The Influence of Interest Rates on Foreign Exchange Rates

| Tuesday, 7 August 2012 17:00
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In order to understand the effects of interest rates on foreign exchange rates, you should understand what a foreign exchange rate is.  This rate specifies how much a currency is worth compared to another.  It is always a comparison between 2 currencies, like EUR/USD or USD/AUD.  Domestic interest rates can affect foreign exchange rates because interest rates directly affect the value of a country’s currency.  Therefore, because foreign exchange rates are based on the value of currency, they will change depending on the domestic interest rates of that country.

Effects of Interest Rate Increase

In order to illustrate this, let’s use the example of U.S. dollars and Australian dollars.  Let’s assume that interest rates in Australia are 5% and interest rates in the U.S. are 2%.  Then, there is an increase in the U.S. interest rates by 0.25 points – making the U.S. interest rates 2.25% and the interest rates in Australia remain the same.  This increase in the U.S. interest rate may influence some people to move their investments around in order to hold the U.S. dollar as they would be paid with a higher interest rate because of the change.  Although the interest rates in the U.S. are fairly low in this example, the change in behavior of consumers can create more demand for the U.S. dollar and in turn, an increase in the foreign exchange rate between USD/AUD.  Changing in the U.S. interest rate would not only increase the foreign exchange rates between USD/AUD, but all other exchange rates between the U.S. dollar and any foreign currency.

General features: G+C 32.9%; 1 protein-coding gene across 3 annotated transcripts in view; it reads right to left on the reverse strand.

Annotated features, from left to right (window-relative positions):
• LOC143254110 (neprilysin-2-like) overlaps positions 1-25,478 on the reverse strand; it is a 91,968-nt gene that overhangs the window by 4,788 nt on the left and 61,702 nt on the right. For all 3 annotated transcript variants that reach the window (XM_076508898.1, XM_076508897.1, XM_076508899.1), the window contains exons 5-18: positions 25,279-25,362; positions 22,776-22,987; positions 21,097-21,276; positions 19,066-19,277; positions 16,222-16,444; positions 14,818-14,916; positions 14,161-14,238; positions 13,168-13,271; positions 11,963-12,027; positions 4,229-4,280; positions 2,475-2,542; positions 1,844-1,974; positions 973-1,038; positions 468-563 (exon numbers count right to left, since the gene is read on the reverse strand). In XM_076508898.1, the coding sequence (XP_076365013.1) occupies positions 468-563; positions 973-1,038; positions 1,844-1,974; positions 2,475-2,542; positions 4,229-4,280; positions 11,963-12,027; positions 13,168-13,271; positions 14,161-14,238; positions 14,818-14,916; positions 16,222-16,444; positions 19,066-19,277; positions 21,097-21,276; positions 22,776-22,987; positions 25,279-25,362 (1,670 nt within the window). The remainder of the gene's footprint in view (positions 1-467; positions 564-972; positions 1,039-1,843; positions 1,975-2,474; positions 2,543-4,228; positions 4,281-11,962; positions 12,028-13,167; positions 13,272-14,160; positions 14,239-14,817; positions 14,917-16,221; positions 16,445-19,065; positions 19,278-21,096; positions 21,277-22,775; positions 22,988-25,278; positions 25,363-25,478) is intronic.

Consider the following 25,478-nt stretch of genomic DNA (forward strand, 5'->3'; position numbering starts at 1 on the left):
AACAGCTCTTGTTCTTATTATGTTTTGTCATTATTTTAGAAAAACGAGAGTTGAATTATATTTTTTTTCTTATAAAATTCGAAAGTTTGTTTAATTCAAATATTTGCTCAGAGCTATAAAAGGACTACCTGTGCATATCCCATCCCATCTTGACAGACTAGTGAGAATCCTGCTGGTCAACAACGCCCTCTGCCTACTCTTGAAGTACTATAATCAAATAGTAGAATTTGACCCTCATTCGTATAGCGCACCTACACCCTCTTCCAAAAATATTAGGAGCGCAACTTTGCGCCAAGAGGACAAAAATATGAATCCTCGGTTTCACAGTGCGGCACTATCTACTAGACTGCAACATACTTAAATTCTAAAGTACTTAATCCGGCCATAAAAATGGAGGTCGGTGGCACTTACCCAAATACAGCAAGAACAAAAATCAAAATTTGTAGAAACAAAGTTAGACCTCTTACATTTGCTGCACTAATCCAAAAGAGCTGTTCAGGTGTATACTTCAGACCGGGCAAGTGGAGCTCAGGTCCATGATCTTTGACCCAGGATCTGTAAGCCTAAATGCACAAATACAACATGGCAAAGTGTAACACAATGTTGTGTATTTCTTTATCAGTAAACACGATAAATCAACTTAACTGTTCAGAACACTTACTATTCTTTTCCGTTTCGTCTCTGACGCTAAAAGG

Effects of Interest Rate Decrease

Using the example above, let’s say that the opposite occurred and U.S. interest rates dropped by 0.25 points and the U.S. rates now were 1.75%.  This could cause the demand for the U.S. dollar to decrease and investors ould move away from holding the U.S. dollar and put their investments into other currencies or assets.  The drop in demand for the U.S. dollar would create a decrease in all foreign exchange rates between the U.S. dollar and all foreign currencies.  In summary, with all else held constant, a domestic interest rate increase will cause an increase in demand for that currency and the foreign exchange rates of that currency compared to all other foreign currencies will increase.  Conversely, a domestic interest rate decrease will cause a decrease in demand for that currency and the foreign exchange rates of that currency compared to all other foreign currencies will decrease.

Note: Past performance is not an indication of future results. This post is not investment advice. CFD trading bears risk to your capital.
| Tuesday, 7 August 2012 17:00
0
1051
number of times this post has been viewed
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